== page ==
April 29, 2017
Robin Byrum, not long out of high school and pregnant with her first child, went to work at Little Rascals Day Care Center in September 1988. A year later she was in prison under $500,000 bond, charged with 23 counts of child sex abuse. Prosecutors had no credible evidence against her, but they were betting the youngest defendant would implicate Bob Kelly and the others accused.
“I was in the wrong place at the wrong time,” she recalls today in her first interview since charges finally were dropped against her in 1996. “They thought I would tell on the others. That was the only reason I was swept up.”
Now 15 years into her second marriage, she lives in Eastern North Carolina. For her privacy I’m not mentioning her town or married name. “I’ve gone on with my life. It’s turned out well, in spite of all that….”
After months of sporadic questioning she was arrested in January 1990. “Three men from the SBI came to my mother’s house. It was so frightening. They intimidated me. One of them put his foot up on the table and I could see the gun in his ankle holster. He said, ‘I’d hate to see you taken away from that child.’
“Then we went to the police station in Edenton. [SBI agent] Kevin McGinnis said he would give me one more chance to talk. I could hear my baby crying in the next room. When I told him again I didn’t know anything, he was so angry he kicked the desk across the room.”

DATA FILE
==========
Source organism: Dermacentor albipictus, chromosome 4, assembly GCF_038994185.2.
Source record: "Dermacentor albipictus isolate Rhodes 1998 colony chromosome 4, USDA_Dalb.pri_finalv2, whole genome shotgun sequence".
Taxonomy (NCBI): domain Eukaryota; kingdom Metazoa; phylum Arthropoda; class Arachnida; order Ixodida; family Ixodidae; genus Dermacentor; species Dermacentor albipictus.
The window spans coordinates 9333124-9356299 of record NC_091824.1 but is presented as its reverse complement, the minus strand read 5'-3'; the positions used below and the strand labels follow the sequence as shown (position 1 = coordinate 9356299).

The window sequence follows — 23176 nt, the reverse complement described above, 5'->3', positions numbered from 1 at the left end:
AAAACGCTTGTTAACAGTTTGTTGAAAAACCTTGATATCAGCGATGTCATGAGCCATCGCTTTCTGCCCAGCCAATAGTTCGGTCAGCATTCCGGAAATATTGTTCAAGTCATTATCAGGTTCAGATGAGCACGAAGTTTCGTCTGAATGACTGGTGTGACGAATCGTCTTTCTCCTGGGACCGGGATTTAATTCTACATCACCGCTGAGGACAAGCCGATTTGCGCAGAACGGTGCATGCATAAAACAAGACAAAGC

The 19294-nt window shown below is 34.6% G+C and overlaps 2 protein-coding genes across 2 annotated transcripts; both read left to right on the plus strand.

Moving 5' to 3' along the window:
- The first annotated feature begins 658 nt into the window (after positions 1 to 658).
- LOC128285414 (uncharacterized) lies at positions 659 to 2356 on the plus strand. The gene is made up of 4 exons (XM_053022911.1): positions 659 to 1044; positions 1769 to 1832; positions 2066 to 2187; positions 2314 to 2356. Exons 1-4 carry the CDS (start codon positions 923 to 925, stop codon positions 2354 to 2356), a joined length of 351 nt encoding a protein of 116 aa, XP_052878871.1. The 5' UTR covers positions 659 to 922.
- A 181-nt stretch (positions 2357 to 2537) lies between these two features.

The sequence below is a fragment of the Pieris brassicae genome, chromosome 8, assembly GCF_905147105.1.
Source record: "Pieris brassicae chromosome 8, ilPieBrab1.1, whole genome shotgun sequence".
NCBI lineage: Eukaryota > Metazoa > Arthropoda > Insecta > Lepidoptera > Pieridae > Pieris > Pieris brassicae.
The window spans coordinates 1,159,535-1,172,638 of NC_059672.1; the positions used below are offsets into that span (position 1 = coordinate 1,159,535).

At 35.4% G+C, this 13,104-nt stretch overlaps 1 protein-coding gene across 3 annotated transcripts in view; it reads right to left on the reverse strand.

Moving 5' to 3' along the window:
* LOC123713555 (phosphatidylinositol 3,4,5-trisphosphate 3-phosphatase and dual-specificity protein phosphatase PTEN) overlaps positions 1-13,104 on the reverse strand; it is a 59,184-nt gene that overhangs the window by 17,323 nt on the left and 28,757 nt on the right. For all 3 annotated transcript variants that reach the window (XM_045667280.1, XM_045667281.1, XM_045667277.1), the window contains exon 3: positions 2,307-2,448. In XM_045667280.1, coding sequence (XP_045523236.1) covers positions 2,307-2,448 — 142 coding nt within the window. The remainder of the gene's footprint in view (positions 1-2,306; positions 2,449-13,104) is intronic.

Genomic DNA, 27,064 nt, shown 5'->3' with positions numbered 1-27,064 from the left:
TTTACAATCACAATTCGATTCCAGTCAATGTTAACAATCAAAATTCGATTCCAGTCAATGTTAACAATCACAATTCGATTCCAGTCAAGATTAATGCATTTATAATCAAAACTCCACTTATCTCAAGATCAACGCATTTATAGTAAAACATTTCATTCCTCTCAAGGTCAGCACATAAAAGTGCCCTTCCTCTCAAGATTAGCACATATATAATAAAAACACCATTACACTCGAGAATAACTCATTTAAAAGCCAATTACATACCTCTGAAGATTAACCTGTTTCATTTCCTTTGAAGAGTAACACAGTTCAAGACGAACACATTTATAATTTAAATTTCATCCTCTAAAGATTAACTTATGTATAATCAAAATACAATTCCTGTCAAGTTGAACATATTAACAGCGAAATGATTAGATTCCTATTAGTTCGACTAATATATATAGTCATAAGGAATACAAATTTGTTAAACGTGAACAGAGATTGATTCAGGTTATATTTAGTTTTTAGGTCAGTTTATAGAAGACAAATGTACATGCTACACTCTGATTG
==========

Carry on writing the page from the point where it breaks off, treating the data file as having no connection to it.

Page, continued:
Along with Betsy Kelly and Dawn Wilson, she was put in a cell in women’s prison in Raleigh. “I was three hours from my only family in North Carolina. Strip-searched before and after every visit.
“They put another prisoner in there with us, a snitch, thinking she could get us to talk. But we had nothing to tell….. One day they even tossed our cell, looking for ‘satanic’ passages marked in our Bibles.”
As the months passed, prosecutors offered Byrum ever more tempting plea deals. In a particularly poignant moment in “Innocence Lost: The Plea” (1997) she explains to Ofra Bikel why she had even turned down a deal offering no active time, but an admission of guilt: “‘That would mean knowing I would not ever have to be separated from my child again. But then I’d have to live with the rest of my life that I [said I] did something when I didn’t do it.’”
Today Byrum, 46, works in health information management. “My office manager knew about the case, but the doctors hadn’t put two and two together until they went to your site. One of them shook his head and said, ‘How did seven people go to prison on something completely unfounded?’ Well, I’m still baffled too….
“How could anyone believe all these things happened? We were a block from downtown, in a building with huge windows and no curtains. Parents walked their 2- and 3-year-olds there, and they dropped by all the time….
“Didn’t a light bulb ever once come on that made somebody use their common sense?”